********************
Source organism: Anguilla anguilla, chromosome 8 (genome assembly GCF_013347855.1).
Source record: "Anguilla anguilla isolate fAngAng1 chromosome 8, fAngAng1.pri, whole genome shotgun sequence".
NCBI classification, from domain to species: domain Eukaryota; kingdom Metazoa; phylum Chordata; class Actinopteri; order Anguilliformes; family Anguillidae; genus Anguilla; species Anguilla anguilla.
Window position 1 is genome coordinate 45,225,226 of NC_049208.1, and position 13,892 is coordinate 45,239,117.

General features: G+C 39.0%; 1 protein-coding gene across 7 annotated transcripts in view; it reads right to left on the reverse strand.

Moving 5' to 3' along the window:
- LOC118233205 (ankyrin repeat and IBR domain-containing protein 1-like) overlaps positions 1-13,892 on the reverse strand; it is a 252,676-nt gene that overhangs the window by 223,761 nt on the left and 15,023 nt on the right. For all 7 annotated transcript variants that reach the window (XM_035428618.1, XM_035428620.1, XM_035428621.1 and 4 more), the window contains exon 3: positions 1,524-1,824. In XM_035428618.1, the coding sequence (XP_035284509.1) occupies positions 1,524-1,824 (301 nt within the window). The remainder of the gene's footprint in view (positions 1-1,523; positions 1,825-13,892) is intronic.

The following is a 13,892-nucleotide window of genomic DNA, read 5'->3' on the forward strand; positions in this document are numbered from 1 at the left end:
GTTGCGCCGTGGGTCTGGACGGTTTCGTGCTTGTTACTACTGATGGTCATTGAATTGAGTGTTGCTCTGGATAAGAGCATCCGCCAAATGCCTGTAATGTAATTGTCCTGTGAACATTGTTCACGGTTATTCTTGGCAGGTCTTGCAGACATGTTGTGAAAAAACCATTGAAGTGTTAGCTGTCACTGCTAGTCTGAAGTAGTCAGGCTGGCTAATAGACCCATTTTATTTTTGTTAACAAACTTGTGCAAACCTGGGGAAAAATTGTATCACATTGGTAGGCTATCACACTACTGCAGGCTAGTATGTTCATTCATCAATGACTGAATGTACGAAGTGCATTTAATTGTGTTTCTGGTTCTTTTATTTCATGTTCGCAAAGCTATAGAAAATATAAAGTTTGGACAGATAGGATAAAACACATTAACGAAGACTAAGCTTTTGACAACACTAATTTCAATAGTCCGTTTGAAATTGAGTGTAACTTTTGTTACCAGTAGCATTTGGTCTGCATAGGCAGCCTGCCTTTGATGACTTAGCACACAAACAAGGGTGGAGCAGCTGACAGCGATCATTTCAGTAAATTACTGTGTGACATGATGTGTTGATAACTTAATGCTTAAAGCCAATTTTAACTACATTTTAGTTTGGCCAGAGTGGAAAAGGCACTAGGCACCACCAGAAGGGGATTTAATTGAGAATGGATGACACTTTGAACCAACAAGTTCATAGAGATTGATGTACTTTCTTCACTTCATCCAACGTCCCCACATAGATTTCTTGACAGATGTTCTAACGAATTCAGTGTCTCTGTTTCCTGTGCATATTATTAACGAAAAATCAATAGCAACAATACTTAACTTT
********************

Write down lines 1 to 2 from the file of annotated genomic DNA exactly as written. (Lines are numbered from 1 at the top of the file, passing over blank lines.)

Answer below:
Source organism: Anguilla anguilla, chromosome 8 (genome assembly GCF_013347855.1).
Source record: "Anguilla anguilla isolate fAngAng1 chromosome 8, fAngAng1.pri, whole genome shotgun sequence".